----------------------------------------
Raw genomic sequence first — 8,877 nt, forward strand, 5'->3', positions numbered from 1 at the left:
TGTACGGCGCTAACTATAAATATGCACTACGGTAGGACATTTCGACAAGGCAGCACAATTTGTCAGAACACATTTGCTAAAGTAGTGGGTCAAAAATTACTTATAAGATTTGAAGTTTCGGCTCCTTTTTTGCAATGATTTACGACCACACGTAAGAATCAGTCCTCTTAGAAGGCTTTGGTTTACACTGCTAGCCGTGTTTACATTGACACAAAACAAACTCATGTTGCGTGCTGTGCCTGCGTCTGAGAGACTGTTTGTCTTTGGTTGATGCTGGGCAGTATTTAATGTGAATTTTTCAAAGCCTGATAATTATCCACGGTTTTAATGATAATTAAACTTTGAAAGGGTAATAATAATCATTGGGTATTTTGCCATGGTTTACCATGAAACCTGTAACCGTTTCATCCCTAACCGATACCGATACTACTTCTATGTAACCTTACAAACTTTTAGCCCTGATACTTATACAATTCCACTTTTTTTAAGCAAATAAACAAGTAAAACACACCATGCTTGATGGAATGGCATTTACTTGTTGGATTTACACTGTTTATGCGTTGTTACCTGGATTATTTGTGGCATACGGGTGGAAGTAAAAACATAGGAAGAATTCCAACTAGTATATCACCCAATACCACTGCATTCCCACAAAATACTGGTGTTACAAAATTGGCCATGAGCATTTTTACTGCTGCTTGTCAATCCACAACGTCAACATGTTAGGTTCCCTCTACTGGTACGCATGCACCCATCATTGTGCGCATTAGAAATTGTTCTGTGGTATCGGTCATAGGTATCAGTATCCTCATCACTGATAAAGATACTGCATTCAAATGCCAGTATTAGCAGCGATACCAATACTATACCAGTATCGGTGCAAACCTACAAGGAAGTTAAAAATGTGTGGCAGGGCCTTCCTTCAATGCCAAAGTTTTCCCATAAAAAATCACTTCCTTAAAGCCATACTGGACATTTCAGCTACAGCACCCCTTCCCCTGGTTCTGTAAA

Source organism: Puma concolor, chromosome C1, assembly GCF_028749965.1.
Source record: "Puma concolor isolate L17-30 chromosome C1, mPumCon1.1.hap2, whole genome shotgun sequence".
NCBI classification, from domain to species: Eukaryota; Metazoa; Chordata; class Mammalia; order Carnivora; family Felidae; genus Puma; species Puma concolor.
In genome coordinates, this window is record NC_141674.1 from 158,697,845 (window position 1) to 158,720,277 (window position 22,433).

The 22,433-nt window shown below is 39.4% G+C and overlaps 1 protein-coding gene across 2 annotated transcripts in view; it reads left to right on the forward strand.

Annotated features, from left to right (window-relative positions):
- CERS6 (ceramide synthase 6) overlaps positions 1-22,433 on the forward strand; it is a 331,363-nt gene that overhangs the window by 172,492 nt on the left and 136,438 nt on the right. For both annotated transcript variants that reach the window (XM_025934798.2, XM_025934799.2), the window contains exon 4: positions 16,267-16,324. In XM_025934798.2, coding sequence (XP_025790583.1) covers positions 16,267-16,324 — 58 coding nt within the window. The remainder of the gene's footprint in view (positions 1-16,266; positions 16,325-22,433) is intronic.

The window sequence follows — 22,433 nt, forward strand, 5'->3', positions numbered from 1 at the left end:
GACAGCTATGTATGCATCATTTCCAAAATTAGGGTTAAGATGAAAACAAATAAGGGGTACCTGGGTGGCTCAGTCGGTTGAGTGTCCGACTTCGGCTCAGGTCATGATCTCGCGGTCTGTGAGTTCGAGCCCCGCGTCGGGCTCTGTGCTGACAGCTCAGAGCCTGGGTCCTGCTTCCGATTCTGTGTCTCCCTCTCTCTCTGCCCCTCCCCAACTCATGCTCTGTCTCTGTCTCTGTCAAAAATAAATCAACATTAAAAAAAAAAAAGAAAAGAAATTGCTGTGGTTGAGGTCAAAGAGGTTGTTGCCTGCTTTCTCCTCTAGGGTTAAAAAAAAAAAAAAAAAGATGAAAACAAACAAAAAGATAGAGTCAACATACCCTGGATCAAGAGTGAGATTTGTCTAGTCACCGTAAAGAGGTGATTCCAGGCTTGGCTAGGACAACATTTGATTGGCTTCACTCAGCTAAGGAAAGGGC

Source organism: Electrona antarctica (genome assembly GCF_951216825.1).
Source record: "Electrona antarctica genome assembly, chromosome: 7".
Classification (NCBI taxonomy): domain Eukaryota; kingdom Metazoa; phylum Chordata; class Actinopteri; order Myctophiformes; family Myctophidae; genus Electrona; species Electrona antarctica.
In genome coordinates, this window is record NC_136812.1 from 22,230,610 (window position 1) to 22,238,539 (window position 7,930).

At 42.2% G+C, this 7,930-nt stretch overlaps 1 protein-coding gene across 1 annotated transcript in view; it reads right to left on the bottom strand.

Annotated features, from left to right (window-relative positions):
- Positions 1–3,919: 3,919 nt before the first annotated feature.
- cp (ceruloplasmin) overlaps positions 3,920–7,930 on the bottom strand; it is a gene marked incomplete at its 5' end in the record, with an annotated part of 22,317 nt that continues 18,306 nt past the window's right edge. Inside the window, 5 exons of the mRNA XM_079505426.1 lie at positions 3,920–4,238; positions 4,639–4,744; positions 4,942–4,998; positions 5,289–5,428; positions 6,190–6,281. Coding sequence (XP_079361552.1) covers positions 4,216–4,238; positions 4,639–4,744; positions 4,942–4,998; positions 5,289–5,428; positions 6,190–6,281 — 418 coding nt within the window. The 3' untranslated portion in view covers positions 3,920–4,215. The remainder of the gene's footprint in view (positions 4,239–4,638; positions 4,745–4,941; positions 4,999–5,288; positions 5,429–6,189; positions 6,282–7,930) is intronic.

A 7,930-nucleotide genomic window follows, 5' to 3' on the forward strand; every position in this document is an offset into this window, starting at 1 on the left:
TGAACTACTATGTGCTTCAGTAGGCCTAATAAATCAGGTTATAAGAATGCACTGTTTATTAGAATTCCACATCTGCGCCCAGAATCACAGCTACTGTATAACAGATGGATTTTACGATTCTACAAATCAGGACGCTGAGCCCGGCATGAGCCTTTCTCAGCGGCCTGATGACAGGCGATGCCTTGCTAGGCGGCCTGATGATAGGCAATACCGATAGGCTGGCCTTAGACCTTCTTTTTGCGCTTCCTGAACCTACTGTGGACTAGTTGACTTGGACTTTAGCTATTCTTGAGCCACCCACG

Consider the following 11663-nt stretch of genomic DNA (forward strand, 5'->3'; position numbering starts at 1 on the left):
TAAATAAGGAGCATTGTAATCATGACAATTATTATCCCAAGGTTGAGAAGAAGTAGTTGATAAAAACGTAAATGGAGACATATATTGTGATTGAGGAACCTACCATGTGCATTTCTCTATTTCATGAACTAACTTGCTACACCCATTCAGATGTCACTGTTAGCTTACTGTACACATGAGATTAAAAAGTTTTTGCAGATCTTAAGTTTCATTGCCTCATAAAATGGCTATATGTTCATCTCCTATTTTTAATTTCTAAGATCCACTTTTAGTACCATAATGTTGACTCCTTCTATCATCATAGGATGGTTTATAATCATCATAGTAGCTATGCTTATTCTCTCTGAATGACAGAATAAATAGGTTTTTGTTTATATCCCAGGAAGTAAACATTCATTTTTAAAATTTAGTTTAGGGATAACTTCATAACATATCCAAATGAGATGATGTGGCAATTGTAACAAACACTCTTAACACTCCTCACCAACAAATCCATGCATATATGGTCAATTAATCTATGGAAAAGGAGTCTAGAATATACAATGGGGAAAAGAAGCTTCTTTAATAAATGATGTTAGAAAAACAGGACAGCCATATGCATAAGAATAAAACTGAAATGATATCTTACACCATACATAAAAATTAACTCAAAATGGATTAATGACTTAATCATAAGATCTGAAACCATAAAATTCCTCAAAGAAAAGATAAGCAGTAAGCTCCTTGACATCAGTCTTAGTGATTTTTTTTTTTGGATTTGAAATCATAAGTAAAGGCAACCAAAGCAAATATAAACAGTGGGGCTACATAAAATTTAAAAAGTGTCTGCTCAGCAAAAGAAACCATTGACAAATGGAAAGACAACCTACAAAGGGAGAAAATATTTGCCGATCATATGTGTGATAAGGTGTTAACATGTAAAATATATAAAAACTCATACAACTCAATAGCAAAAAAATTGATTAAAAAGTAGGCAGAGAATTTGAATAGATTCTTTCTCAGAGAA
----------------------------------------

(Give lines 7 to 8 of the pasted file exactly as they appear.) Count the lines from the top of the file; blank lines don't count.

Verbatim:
The 22,433-nt window shown below is 39.4% G+C and overlaps 1 protein-coding gene across 2 annotated transcripts in view; it reads left to right on the forward strand.

Annotated features, from left to right (window-relative positions):